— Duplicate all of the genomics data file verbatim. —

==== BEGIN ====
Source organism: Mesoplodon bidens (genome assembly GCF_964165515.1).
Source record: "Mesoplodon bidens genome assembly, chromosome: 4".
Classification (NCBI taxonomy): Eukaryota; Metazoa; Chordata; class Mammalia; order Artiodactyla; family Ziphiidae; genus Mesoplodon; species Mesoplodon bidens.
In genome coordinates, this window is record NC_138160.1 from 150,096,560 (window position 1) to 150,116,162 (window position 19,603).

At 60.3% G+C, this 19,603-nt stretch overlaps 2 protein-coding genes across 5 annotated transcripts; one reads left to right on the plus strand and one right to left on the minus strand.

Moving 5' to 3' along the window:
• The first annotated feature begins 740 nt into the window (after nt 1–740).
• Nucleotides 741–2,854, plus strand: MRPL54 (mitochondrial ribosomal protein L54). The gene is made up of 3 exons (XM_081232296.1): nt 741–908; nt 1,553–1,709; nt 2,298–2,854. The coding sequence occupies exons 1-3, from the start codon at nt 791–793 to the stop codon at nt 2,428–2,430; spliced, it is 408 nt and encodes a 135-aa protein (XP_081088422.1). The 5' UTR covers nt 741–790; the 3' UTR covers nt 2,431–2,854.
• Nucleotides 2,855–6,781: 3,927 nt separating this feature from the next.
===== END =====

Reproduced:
Source organism: Mesoplodon bidens (genome assembly GCF_964165515.1).
Source record: "Mesoplodon bidens genome assembly, chromosome: 4".
Classification (NCBI taxonomy): Eukaryota; Metazoa; Chordata; class Mammalia; order Artiodactyla; family Ziphiidae; genus Mesoplodon; species Mesoplodon bidens.
In genome coordinates, this window is record NC_138160.1 from 150,096,560 (window position 1) to 150,116,162 (window position 19,603).

At 60.3% G+C, this 19,603-nt stretch overlaps 2 protein-coding genes across 5 annotated transcripts; one reads left to right on the plus strand and one right to left on the minus strand.

Moving 5' to 3' along the window:
• The first annotated feature begins 740 nt into the window (after nt 1–740).
• Nucleotides 741–2,854, plus strand: MRPL54 (mitochondrial ribosomal protein L54). The gene is made up of 3 exons (XM_081232296.1): nt 741–908; nt 1,553–1,709; nt 2,298–2,854. The coding sequence occupies exons 1-3, from the start codon at nt 791–793 to the stop codon at nt 2,428–2,430; spliced, it is 408 nt and encodes a 135-aa protein (XP_081088422.1). The 5' UTR covers nt 741–790; the 3' UTR covers nt 2,431–2,854.
• Nucleotides 2,855–6,781: 3,927 nt separating this feature from the next.